Since the state launched a war against terror in 2001, the right was largely in retreat. In the aftermath of the 2008 general elections, some were marginalised post public denunciations of democracy. Pakistan’s radicals were also impacted by international events such as the 2011 Arab Spring that left much of the region divided along sectarian lines. Poor delivery, regular infighting and dubious alliances earlier compromised the right’s standing. Now, the converse appears to be true.




The JI was founded by ideologue Abu Ala Maududi in 1941. Initially opposed to the idea of Pakistan, the party now aspires to transform the nation into an ‘ideal’ Islamic state. While the JI accepts the Constitution, party leaders say it remains committed to reforming the system from within.

The party enjoys little popular support, except in some parts of Khyber- Pakhtunkhwa (K-P) and Karachi. In April 2013, the party unveiled a manifesto pledging to transform the nation into a ‘model Medina-like state’. The JI won four National Assembly seats in the 2013 elections.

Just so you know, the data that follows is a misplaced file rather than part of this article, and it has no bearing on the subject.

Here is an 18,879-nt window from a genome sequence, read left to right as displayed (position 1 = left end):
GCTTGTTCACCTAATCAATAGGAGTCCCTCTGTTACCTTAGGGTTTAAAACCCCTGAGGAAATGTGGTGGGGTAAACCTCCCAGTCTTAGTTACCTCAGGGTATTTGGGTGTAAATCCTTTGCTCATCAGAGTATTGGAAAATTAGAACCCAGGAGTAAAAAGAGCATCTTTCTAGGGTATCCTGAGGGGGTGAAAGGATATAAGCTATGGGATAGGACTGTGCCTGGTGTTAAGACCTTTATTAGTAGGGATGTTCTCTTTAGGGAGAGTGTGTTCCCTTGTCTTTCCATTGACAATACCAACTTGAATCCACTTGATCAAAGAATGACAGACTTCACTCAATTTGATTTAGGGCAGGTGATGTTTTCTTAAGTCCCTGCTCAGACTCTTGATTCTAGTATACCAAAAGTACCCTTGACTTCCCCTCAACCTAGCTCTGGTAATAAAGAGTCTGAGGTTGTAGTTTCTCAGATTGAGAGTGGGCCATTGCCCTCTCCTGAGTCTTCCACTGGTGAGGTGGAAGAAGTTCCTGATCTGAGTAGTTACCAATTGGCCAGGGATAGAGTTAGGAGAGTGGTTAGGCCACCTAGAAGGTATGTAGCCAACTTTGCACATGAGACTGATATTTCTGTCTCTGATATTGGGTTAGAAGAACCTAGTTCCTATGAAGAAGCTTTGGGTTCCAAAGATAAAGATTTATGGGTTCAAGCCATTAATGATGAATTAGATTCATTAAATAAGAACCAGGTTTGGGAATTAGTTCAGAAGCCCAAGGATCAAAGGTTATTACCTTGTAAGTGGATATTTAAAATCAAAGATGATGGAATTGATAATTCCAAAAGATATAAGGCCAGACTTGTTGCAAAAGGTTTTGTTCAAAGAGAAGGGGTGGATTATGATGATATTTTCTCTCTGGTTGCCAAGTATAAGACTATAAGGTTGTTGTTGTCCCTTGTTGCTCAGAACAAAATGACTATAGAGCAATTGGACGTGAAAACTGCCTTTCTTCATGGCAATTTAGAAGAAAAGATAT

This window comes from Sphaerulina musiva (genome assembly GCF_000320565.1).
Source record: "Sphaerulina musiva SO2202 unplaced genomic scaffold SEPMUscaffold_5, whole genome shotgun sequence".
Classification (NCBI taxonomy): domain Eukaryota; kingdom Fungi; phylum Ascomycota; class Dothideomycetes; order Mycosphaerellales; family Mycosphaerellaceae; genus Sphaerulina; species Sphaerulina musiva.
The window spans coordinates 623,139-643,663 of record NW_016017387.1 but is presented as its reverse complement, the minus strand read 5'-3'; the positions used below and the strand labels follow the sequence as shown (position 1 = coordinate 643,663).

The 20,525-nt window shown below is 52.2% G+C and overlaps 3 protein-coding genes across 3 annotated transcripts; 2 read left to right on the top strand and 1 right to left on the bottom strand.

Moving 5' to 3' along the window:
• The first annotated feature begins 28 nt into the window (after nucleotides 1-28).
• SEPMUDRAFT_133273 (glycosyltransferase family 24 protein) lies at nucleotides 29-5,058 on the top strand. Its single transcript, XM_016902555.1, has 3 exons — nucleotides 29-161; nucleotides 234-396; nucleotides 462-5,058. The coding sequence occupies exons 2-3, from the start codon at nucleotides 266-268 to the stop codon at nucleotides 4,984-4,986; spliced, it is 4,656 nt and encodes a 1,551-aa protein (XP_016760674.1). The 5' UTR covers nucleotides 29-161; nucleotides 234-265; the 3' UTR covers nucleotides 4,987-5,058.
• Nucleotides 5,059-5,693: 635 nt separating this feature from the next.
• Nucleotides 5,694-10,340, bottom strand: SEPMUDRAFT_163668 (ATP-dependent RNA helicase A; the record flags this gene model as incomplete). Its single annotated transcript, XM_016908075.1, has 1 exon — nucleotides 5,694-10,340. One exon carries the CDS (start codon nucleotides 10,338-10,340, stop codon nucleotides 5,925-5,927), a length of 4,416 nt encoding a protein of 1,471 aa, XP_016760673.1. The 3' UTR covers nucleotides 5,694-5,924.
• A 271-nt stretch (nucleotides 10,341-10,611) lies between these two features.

In November the same year, the JI chief courted controversy after likening Tehreek-e-Taliban Pakistan chief Hakimullah Mehsud’s death in a drone strike to martyrdom. The JI stood by the remarks despite the statement drawing widespread flak. In a rare riposte, party general secretary Liaquat Baloch told newsmen the army had no right to comment on political developments.

The party’s erstwhile K-P amir Muhammad Ibrahim was part of a three-member committee constituted by the then Pakistan Muslim League-Nawaz (PML-N) government to conduct negotiations with the Taliban. The ill-starred initiative concluded with a full-fledged offensive being launched against the Taliban in 2014.